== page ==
Bradman Museum
Jan 06 2022

Bill O’Reilly:



D.O.B: 20/12/1905

International Career: 1932 - 1946

“It was nothing short of remarkable that despite the moderate support accorded to him, he bowled so consistently well and so effectively… when the wicket gave him the least encouragement he robbed the greatest batsmen of initiative and was most destructive. He is emphatically one of the greatest bowlers of all time.” – Wisden


Fiercely competitive and unfailingly accurate, Bill O’Reilly remains widely regarded as one of – if not the greatest bowler in the history of the game.

Born in White Cliffs in rural New South Wales, O’Reilly was exposed to and thrived at a range of sports from a young age. Picking up cricket in the backyard, O’Reilly – as the youngest of four brothers – would naturally be summoned to bowl and bowl and bowl. Also establishing himself as a highly talented triple jumper, O’Reilly might have been lost to cricket, but thankfully he was selected for a junior match in Sydney to make up the numbers. An inconspicuous beginning, he thrived; Jack Fingleton observing that, “with a method that at first made everyone giggle, he quickly whipped out the opposition.”

O’Reilly soon developed a distinctive – and particularly aggressive – bowling style. Standing at more than 6 feet tall, he was an intimidating presence, and with a flurry of arms and legs he managed to impart unseen revolutions on the cricket ball. As he was becoming a dominant force in local “upcountry” cricket, O’Reilly had a chance encounter with Sir Donald Bradman in 1925/26, on his way home from Teachers’ College. Representing Wingello against Bowral, O’Reilly dismissed a 17-year-old Bradman for 234. From that point on, the two men would share a destiny – inextricably linked – as the best batter and bowler in history.

Tiger in action (Bradman Archives)

Though he made his First-Class debut for NSW in 1927/28, O’Reilly’s pursuits as a teacher delayed his natural ascension to the Baggy Green. Required to teach rurally for a period upon his graduation, he was dispatched to three different bush towns. Quite possibly denying him an Ashes tour in 1930, O’Reilly returned to Sydney in 1931/32, whereupon he was promptly selected for Australia. Four wickets on debut against South Africa was a steady start – if overshadowed by Grimmett’s 14 scalps and Bradman’s 299 – but it would not be long until O’Reilly claimed the limelight all for himself.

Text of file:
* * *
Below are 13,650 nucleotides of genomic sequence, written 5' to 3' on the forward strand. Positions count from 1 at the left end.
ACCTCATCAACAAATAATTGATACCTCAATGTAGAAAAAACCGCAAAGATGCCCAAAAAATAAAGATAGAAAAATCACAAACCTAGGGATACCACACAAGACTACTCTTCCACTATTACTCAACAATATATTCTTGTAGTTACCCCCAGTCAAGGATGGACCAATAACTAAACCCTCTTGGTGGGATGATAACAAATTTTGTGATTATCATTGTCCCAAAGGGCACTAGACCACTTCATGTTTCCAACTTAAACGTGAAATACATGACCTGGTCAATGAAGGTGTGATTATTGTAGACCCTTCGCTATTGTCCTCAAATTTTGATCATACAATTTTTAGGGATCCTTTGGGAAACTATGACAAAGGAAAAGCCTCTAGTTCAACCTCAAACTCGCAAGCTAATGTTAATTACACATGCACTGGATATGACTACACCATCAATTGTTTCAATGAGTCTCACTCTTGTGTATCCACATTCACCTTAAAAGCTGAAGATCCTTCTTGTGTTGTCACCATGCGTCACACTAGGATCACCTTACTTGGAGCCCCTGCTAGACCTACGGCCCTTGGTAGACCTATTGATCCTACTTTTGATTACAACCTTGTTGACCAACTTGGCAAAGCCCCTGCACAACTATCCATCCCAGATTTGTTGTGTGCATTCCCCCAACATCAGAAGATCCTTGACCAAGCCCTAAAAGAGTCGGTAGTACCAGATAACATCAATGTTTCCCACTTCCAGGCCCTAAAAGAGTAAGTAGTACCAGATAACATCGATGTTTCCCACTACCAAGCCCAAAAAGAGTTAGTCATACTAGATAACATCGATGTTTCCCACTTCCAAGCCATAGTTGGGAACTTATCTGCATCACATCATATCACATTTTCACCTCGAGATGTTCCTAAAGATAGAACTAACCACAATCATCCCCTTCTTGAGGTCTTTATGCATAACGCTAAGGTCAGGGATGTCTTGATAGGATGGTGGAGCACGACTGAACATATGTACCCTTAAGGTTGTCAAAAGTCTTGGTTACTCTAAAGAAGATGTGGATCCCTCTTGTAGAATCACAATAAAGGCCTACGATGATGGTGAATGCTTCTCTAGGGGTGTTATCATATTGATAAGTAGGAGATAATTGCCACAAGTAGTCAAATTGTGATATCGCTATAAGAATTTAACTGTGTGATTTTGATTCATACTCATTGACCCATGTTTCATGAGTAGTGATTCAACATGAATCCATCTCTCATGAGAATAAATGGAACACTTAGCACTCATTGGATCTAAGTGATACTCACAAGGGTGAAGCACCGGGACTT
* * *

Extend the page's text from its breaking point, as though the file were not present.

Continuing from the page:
Dominant in the infamous Bodyline series of 1932/33 – less than a year after his debut – O’Reilly claimed 27 wickets. Comfortably the most of any Australian, it was the beginning of a distinguished Ashes career. O’Reilly outdid himself in 1934 with 28 scalps and he ultimately claimed 102 English wickets over the course of his career. The extent of his brilliance was perhaps never clearer than the effect he had on English master batter, Walter Hammond. Dismissed by O’Reilly ten times, Hammond was continually left flummoxed by the leg-spinner; “O’Reilly was one whose bowling I could never get hold of properly,” he said. “Time after time he got my wicket and I was left to puzzle what I’d done wrong.”

His dominant time against the old enemy was no mere flash of brilliance, either, as O’Reilly enjoyed triumph consistently throughout his international career. His consistency an indication of his unrivalled skill, Mark Nicholas contends that “he had the greatest control, the greatest level of skill and the greatest effect.” In addition, O’Reilly proved that, in the words of Gideon Haigh, “spin bowling is not a gentle art.” Not only did he bowl rather quickly for a spinner, but his aggressive temperament made him particularly intimidating. David Frith suggests that he “breathed fire,” and that his full arsenal of stock balls, googlies and top spinners, “always had verbal accompaniment.”

O'Reilly and Bradman in 1976 (Bradman Archives)

Anxious to continue teaching, and with a young daughter, O’Reilly retired in 1934. Thankfully Sydney Grammar offered him a job that allowed him to play on, meaning he played three more series – two against England and a particularly successful trip to South Africa. He also returned for a one-off Test as a 40-year-old against New Zealand where he confirmed his abiding greatness with eight wickets in a dominant victory.

Finally retiring from the field in 1946, O’Reilly began a distinguished career as a cricket writer for the Sydney Morning Herald. Widely respected, he was revered in press boxes as he was on the field; always writing from the heart, Haigh recalls that he was “never afraid to criticise selectors for playing it safe or ignoring a young player – most especially a young leg-spinner.” Perhaps his campaign for the leg-spinner became his great legacy, as he began a great lineage of Australian tweakers; O’Reilly advised Richie Benaud who famously helped to mould Shane Warne.

A fiercely determined and wildly successful performer, Bill ‘Tiger’ O’Reilly remains – in the minds of many – the greatest bowler of all time. He had all the tricks a spinner could wish for, and Bradman said he was the best bowler he ever faced or saw.  

How can anyone argue with that?

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